Archives for fire station

Our first App is now available. You can now download “Atlanta Fire” from the Apple App Store and run it on your iPhone, iPad or iPod Touch device.


The App was written from scratch and is optimized for iOS 7.0.

Fire station location information and maps for the City of Atlanta Fire Department. Individual maps for Engines, Trucks, Battalions and Former Firehouses. Detail pages on each active firehouse, an overview of the Atlanta Fire Department, apparatus placement and nomenclature.

When in the Atlanta area, enabling location services on your device will show your current location.

Our second App is now under development. It will be focused on firehouses for the Boston Fire Department.

We are looking for individuals that may be interested in collaborating on data for future versions of the fire station mapping App. Just leave us a note from the Contact page.

BEAUFORT – This town’s board of commissioners on Monday agreed to move forward with a plan to construct a satellite fire station near the Core Creek bridge on Highway 101.

But before that happens, the town first wants to get some assurances from the county that it will be reimbursed for the cost.

The town and the county have been working on an arrangement to provide better fire protection services for a swath of residences in the county leading back to the bridge. That area is well outside of the town’s boundaries, but the county contracts with the town fire department to provide services.

While the town is overseeing the construction of the project on a parcel near the N.C. Forest Service building, the county is funding it by levying an additional 1.5-cent fire tax rate on people who would benefit from the service. Total cost for the project, when engineering and other fees are included, exceeds $500,000 and the county doesn’t have all that money available yet.

However, the town can take what has already been collected by the county, which is about $353,000, and pay the remaining amount out of pocket so it could begin construction. The county would then continue to collect that revenue from the 1.5-cent tax and hand it over to the town.

But before doing that, the town wanted some guarantee that the county would continue the tax rate and pay the money back.

The town won’t find out the county’s position until Monday, when the County Board of Commissioners meets to consider the request. Even if the county gives its consent, it’s still only a gesture, as a board can’t commit a future board to such an expense.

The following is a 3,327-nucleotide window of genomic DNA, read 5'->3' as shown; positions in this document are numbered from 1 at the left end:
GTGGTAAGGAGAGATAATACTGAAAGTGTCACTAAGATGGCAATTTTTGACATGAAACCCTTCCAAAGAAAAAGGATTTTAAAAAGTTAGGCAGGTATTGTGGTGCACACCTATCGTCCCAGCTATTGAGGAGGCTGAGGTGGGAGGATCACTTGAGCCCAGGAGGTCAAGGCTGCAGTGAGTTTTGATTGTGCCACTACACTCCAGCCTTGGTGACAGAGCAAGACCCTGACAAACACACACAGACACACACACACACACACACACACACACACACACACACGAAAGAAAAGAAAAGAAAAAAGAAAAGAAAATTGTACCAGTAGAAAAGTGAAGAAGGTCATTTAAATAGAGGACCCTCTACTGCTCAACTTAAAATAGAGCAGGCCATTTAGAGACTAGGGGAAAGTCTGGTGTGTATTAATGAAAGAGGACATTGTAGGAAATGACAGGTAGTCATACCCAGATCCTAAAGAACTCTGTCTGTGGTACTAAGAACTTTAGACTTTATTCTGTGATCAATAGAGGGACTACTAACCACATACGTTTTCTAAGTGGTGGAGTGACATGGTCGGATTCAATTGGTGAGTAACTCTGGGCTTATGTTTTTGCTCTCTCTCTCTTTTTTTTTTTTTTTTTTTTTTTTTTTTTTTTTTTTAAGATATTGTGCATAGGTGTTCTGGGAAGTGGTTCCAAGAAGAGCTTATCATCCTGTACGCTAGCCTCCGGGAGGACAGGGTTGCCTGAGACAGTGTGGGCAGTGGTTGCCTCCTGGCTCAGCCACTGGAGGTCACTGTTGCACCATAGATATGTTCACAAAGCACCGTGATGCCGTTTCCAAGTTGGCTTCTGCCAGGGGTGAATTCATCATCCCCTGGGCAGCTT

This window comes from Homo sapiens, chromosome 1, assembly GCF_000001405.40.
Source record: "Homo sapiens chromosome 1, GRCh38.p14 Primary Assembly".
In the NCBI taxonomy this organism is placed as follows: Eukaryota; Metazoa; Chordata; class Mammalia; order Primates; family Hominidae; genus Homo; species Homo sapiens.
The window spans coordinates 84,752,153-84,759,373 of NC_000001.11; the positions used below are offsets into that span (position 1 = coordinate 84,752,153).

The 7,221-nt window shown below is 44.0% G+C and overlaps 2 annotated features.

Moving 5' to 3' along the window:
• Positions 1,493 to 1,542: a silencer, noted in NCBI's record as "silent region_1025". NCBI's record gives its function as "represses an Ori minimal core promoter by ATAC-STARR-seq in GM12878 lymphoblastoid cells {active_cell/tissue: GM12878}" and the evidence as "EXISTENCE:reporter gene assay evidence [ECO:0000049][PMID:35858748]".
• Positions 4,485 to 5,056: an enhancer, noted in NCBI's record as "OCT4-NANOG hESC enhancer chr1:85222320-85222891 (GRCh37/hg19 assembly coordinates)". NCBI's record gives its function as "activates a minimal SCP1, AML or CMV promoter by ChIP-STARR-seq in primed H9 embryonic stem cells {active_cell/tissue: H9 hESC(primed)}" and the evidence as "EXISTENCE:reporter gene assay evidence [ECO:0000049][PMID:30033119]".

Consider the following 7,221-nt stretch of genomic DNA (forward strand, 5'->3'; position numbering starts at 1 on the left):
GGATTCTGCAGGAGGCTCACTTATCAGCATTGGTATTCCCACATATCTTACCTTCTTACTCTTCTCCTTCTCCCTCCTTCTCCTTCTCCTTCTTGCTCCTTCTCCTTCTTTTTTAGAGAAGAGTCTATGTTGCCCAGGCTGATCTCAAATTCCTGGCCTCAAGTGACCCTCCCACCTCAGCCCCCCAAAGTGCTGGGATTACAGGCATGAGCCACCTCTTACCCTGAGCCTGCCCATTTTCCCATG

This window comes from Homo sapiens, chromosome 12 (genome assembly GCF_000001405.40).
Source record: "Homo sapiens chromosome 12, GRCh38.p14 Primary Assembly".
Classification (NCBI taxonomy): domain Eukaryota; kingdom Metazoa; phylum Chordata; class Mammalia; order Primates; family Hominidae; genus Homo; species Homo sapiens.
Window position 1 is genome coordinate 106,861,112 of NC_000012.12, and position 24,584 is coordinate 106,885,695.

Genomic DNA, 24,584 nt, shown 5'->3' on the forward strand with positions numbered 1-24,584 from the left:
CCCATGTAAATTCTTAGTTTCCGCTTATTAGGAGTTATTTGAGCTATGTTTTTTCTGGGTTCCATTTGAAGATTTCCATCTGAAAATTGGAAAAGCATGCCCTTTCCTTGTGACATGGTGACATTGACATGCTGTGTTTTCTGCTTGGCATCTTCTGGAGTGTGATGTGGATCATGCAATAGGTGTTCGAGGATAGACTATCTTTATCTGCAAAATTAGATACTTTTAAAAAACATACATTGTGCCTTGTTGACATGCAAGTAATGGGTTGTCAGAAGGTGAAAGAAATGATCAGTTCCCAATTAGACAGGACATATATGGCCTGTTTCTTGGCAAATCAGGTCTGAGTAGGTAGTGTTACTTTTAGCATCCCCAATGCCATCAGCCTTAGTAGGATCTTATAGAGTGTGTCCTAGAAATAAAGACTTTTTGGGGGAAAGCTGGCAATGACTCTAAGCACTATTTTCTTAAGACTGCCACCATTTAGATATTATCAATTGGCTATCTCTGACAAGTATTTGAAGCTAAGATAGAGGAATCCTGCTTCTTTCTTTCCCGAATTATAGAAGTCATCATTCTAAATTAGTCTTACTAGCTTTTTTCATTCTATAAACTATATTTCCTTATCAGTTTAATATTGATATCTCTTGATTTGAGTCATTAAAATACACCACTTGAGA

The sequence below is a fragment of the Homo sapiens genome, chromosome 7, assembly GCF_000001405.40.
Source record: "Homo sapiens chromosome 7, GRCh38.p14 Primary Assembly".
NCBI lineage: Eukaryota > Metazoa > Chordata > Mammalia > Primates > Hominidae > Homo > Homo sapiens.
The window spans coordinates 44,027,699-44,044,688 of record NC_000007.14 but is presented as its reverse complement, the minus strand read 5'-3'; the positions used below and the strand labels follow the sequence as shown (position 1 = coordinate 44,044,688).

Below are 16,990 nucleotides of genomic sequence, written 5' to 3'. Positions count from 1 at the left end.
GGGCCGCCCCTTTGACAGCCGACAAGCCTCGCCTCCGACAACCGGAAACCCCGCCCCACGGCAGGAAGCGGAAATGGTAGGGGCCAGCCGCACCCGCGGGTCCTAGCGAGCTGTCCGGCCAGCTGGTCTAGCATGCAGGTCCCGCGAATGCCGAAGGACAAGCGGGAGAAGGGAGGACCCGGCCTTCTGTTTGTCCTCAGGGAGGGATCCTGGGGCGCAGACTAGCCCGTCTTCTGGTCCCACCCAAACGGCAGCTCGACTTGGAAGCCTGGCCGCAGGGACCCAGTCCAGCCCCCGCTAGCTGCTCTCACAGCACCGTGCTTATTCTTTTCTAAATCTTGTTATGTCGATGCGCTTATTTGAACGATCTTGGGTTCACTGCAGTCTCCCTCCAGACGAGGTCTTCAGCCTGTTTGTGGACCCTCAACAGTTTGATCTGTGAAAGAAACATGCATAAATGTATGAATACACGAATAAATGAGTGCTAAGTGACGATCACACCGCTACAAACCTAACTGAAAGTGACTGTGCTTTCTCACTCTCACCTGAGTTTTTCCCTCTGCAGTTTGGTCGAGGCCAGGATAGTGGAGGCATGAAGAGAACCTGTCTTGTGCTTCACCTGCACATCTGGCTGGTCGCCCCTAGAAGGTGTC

But the gesture will be enough for Beaufort. On Monday, Commissioner John Hagle made the motion to contract with Thomas Simpson Contracting for $474,553 to build the satellite station. The motion was contingent on the county giving its approval when it meets, and the town wants 2-percent interest on the $160,000 it puts toward the project. The arrangement is also contingent on the town attorney’s approval.

Town manager Charlie Burgess said there have been some difficulties with working on the project as it predates most people involved. “I know it predates myself. It predates many commissioners on the county level,” Mr. Burgess said.

The benefit of moving forward now is that homeowners will find some relief sooner. Properties outside of a five-mile radius from a fire station, like the ones in this district, are not considered to have fire protection by insurance companies. As a result, insurance premiums are significantly higher than in the town limits, and they recently went up again, said Mayor Richard Stanley.

Before coming to a decision, Mr. Burgess encouraged the board to look at the “greater good.”

“The homeowner needs some relief,” he said.

Under the current arrangement, the town should expect to be repaid in about three years. Commissioner Marianna Hollinshed said the town could get repaid faster, and cut the chances of a future county board from reneging on the arrangement, if it increased the fire district tax rate levied in that area.

Before the vote, Commissioner Robert Campbell reiterated that there were no guarantees the county would reimburse the town 100 percent. Mr. Burgess said every year a board can decide not to obligate money to something, such as a payment on a fire engine, but it isn’t likely. “Certain things you expect to happen,” he said. “I think the funding of a fire station is something we would expect to happen.”